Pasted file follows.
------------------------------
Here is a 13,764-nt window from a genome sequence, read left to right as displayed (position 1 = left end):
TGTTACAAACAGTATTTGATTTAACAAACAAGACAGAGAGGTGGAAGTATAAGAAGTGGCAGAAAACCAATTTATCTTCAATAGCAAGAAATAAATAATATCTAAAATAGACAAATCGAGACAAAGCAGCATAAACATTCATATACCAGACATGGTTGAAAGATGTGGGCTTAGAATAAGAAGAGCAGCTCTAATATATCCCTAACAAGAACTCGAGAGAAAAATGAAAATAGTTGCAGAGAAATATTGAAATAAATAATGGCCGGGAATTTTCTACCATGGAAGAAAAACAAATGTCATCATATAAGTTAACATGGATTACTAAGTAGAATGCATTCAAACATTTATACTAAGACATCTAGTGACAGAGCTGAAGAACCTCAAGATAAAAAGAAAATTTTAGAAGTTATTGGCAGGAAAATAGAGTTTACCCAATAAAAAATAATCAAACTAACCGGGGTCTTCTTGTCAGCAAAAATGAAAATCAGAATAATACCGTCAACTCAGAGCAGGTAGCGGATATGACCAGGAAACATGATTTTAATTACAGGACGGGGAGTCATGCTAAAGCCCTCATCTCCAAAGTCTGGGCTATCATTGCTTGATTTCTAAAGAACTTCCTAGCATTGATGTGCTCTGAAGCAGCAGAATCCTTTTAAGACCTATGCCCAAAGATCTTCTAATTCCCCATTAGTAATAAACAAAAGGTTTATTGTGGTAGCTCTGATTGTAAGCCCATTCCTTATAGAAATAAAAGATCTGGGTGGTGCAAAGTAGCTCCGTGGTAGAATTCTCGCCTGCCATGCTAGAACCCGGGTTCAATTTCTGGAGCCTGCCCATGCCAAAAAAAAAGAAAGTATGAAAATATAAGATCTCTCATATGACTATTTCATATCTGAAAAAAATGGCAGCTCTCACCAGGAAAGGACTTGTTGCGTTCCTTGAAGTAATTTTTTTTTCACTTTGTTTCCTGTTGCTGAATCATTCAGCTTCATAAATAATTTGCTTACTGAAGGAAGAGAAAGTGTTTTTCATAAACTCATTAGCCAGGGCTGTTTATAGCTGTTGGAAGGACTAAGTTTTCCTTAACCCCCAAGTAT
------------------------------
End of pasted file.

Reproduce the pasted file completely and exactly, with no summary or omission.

Here is a 13,764-nt window from a genome sequence, read left to right as displayed (position 1 = left end):
TGTTACAAACAGTATTTGATTTAACAAACAAGACAGAGAGGTGGAAGTATAAGAAGTGGCAGAAAACCAATTTATCTTCAATAGCAAGAAATAAATAATATCTAAAATAGACAAATCGAGACAAAGCAGCATAAACATTCATATACCAGACATGGTTGAAAGATGTGGGCTTAGAATAAGAAGAGCAGCTCTAATATATCCCTAACAAGAACTCGAGAGAAAAATGAAAATAGTTGCAGAGAAATATTGAAATAAATAATGGCCGGGAATTTTCTACCATGGAAGAAAAACAAATGTCATCATATAAGTTAACATGGATTACTAAGTAGAATGCATTCAAACATTTATACTAAGACATCTAGTGACAGAGCTGAAGAACCTCAAGATAAAAAGAAAATTTTAGAAGTTATTGGCAGGAAAATAGAGTTTACCCAATAAAAAATAATCAAACTAACCGGGGTCTTCTTGTCAGCAAAAATGAAAATCAGAATAATACCGTCAACTCAGAGCAGGTAGCGGATATGACCAGGAAACATGATTTTAATTACAGGACGGGGAGTCATGCTAAAGCCCTCATCTCCAAAGTCTGGGCTATCATTGCTTGATTTCTAAAGAACTTCCTAGCATTGATGTGCTCTGAAGCAGCAGAATCCTTTTAAGACCTATGCCCAAAGATCTTCTAATTCCCCATTAGTAATAAACAAAAGGTTTATTGTGGTAGCTCTGATTGTAAGCCCATTCCTTATAGAAATAAAAGATCTGGGTGGTGCAAAGTAGCTCCGTGGTAGAATTCTCGCCTGCCATGCTAGAACCCGGGTTCAATTTCTGGAGCCTGCCCATGCCAAAAAAAAAGAAAGTATGAAAATATAAGATCTCTCATATGACTATTTCATATCTGAAAAAAATGGCAGCTCTCACCAGGAAAGGACTTGTTGCGTTCCTTGAAGTAATTTTTTTTTCACTTTGTTTCCTGTTGCTGAATCATTCAGCTTCATAAATAATTTGCTTACTGAAGGAAGAGAAAGTGTTTTTCATAAACTCATTAGCCAGGGCTGTTTATAGCTGTTGGAAGGACTAAGTTTTCCTTAACCCCCAAGTAT